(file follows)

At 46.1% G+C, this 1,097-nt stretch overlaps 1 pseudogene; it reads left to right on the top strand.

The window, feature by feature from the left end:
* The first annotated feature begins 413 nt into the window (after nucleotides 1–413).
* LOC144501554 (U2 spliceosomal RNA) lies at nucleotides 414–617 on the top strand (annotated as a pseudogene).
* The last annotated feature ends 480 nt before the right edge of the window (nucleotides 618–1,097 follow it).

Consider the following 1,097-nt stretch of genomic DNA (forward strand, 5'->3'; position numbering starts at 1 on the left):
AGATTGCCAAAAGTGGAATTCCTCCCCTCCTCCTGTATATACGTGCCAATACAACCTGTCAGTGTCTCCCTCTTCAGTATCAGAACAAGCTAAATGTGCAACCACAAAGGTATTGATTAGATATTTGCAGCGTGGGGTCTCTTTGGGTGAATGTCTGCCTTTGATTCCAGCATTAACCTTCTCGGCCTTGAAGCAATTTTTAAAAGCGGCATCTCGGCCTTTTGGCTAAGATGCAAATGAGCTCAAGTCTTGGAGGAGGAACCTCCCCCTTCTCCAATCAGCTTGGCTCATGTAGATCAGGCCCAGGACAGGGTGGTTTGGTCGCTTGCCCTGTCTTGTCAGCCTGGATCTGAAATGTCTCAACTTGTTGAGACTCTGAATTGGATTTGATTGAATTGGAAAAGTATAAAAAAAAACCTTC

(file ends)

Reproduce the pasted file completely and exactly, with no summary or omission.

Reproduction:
At 46.1% G+C, this 1,097-nt stretch overlaps 1 pseudogene; it reads left to right on the top strand.

The window, feature by feature from the left end:
* The first annotated feature begins 413 nt into the window (after nucleotides 1–413).
* LOC144501554 (U2 spliceosomal RNA) lies at nucleotides 414–617 on the top strand (annotated as a pseudogene).
* The last annotated feature ends 480 nt before the right edge of the window (nucleotides 618–1,097 follow it).

Consider the following 1,097-nt stretch of genomic DNA (forward strand, 5'->3'; position numbering starts at 1 on the left):
AGATTGCCAAAAGTGGAATTCCTCCCCTCCTCCTGTATATACGTGCCAATACAACCTGTCAGTGTCTCCCTCTTCAGTATCAGAACAAGCTAAATGTGCAACCACAAAGGTATTGATTAGATATTTGCAGCGTGGGGTCTCTTTGGGTGAATGTCTGCCTTTGATTCCAGCATTAACCTTCTCGGCCTTGAAGCAATTTTTAAAAGCGGCATCTCGGCCTTTTGGCTAAGATGCAAATGAGCTCAAGTCTTGGAGGAGGAACCTCCCCCTTCTCCAATCAGCTTGGCTCATGTAGATCAGGCCCAGGACAGGGTGGTTTGGTCGCTTGCCCTGTCTTGTCAGCCTGGATCTGAAATGTCTCAACTTGTTGAGACTCTGAATTGGATTTGATTGAATTGGAAAAGTATAAAAAAAAACCTTC